Programming benefits of Whisker's design

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Keeping it simple


The main operant control system used by our lab at the time Whisker was first written was Arachnid (Paul Fray Ltd / Cenes, Cambridge). This is an extension of BBC BASIC. In designing Whisker, I [RNC] was particularly keen to avoid the sources of programming error that were common in Arachnid programs. Among the most common problems are typing errors, misunderstandings (often due to illegible code), inappropriate use of global variables, failure to design tasks carefully, and cross-talk between boxes.


Some of these problems are due to the choice of language. Replacing an interpreted language like BBC BASIC with a compiled, strongly type-checked language like C++ vastly reduces the number of typing errors that find their way into programs – the compiler picks them up, so you can guarantee that a program that compiles successfully is at least syntactically correct. Logical errors can still occur, but C++ encourages you to write small, easily testable chunks of code that hide information from each other, so many logical problems (including over-reliance on global variables) disappear.


On the other hand, some programming problems we experienced with Arachnid were due to weaknesses in the design of the system. When a program must control six operant boxes, the potential for errors increases; it is the programmer's responsibility to make sure that every switch and timer event is tagged to the correct box, to create a system whereby different boxes can run asynchronously, and so on.


Whisker follows the Unix philosophy instead: rather than one huge program, create lots of small ones. If one program only controls one box, errors of cross-talk are simply not possible.


Most of the programming examples I have supplied only control a single box. The exception is the SecondOrder task, which can control other boxes for the purpose of yoking. In this case, all the potential for cross-talk exists. The program calls its events things like Yoke_4_Active_Lever, and passes the Active_Lever part of this message on to a data structure representing the fourth yoked box. (SecondOrder follows the C++ principle of representing each operant chamber as an independent object that stores its own data.) Theoretically, it would have been possible to implement yoking by running two kinds of clients simultaneously, one controlling all the boxes using Whisker's line-grouping facility (discussed earlier, in Part V) and the other reading inputs from the yoked boxes, but then there's a problem of synchronizing the two programs; it would really have been impractical.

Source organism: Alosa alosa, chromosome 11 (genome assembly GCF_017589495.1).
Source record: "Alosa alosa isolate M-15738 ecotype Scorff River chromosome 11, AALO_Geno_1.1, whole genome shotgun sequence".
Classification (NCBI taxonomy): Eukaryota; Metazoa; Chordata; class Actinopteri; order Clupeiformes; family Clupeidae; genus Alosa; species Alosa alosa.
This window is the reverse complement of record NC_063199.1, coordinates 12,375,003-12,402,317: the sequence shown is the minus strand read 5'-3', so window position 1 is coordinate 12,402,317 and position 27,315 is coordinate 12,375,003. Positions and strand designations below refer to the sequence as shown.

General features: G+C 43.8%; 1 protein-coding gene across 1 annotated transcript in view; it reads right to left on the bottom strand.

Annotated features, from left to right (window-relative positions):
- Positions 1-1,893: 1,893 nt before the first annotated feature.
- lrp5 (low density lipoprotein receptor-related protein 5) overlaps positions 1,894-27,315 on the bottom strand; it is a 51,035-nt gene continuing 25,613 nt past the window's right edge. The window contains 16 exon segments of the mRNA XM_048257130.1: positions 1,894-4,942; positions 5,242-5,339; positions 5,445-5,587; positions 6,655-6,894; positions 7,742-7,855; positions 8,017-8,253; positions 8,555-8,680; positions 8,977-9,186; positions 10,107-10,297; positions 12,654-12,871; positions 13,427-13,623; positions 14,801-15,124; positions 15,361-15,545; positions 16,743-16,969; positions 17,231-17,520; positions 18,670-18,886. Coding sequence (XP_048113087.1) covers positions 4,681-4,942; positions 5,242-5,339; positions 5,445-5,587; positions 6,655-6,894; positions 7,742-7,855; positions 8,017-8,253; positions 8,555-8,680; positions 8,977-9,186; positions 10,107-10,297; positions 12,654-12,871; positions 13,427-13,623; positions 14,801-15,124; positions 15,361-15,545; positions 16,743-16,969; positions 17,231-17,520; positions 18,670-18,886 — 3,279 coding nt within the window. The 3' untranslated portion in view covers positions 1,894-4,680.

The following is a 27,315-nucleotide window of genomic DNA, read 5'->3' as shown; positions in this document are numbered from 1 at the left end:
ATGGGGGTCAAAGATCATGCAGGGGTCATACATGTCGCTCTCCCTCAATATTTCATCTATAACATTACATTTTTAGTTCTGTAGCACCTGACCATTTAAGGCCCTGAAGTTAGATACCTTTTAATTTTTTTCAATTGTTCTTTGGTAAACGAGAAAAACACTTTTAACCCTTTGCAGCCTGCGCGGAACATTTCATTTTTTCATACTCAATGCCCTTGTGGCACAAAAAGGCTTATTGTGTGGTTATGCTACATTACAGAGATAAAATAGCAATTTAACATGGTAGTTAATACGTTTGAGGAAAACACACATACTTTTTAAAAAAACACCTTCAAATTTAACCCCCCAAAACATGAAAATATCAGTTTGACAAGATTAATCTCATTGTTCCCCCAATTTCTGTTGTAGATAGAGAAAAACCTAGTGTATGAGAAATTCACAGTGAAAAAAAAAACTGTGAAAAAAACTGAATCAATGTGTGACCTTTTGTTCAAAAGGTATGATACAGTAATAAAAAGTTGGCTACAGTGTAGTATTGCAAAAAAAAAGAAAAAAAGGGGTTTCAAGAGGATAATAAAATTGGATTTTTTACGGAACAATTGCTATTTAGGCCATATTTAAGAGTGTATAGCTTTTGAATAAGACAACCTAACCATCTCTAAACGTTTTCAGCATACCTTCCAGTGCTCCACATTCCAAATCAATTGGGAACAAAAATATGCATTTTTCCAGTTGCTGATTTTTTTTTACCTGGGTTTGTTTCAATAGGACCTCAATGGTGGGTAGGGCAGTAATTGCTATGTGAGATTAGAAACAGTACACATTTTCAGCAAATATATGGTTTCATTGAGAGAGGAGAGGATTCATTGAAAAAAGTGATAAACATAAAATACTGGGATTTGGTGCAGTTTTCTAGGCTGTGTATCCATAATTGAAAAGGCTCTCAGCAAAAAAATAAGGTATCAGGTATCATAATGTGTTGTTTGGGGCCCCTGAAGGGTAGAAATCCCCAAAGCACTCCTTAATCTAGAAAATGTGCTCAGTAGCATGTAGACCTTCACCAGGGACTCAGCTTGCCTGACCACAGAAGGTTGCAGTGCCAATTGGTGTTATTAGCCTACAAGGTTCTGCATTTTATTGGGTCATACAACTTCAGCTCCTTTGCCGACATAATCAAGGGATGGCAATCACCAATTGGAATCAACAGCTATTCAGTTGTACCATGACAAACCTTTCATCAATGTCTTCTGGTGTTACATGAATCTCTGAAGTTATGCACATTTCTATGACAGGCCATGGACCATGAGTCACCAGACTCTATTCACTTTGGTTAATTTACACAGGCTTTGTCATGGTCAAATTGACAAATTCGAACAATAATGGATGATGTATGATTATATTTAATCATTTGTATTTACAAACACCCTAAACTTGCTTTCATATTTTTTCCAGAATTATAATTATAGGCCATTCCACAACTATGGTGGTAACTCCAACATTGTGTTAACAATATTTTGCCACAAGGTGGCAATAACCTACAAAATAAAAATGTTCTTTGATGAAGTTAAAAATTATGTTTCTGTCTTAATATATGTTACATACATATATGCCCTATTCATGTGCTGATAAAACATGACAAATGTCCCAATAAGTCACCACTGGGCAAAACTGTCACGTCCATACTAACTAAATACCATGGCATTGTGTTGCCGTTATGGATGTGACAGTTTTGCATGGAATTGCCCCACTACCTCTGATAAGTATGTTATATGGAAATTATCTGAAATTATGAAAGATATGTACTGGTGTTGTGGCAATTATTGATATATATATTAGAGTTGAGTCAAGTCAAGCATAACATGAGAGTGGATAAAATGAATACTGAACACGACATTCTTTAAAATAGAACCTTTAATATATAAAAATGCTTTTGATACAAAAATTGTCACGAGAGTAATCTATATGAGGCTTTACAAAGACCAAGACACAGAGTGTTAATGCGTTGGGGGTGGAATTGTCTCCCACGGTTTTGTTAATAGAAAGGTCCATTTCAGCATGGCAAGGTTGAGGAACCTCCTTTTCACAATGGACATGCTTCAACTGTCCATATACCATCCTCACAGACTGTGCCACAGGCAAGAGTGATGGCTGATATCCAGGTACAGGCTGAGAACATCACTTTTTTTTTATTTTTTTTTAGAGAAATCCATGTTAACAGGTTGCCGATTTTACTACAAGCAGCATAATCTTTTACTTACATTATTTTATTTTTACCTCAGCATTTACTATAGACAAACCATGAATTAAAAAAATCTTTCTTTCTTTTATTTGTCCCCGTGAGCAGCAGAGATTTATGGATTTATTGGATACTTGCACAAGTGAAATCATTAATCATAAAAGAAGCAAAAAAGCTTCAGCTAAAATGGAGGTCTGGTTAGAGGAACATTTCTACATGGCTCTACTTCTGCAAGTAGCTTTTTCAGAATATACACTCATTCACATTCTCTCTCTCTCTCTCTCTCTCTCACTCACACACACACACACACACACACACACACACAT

Naming your events


You could name your events after Russian films, but that would be silly. More useful would be to define events like NOSEPOKE_ON, which is what I tend to do. But there's no reason why you can't change the event name during the task to make it simpler to process events – for example, you could set things up so that the nosepoke detector generates INITIATE_TRIAL sometimes and REWARD_COLLECTED at others.


Events: a comparison to Arachnid


For those of you that are familiar with Arachnid, a direct comparison may be helpful. In Arachnid, you execute PROCpipe_switch() and PROCpipe_timer() calls, passing the name of a BASIC function of your own. When the event occurs, Arachnid calls your function.


Whisker gives you control at one level higher up. You can receive all the messages coming from the server, and decide what to do with them – which might involve calling other functions, just as Arachnid would have handled it, but it doesn't have to. It's a more powerful system and it makes for simpler code in some situations.


A word about ClearEvent commands: these commands stop any more messages being sent from the Server – but it doesn't send back any that are 'on the way'. This is slightly different to Arachnid, when a event could never be detected after it had been 'Killed'. This is especially important when we have to deal with touchscreens, which might send a lot of messages quite quickly, or when we're doing slow processing in the client. If you have to only respond to whichever of two messages comes in first, make sure the code can never respond to both: don't just assume that 'it'll never happen'.


Technical note


Of course, it is nice at times to be able to set up a complex sequence of events and have it happen without further interference; the Whisker C++ client library provides this kind of functionality. One can, for example, ask for a message to be sent to the server after a specified delay, and the library can do this for you. (Internally, it asks the server for a timer of its own, whose name begins with _sys, and it remembers what you wanted done when that timer elapses. The point is that this detail is hidden from you.) Visual Basic provides similar functionality by supporting re-entrant functions via the DoEvents command.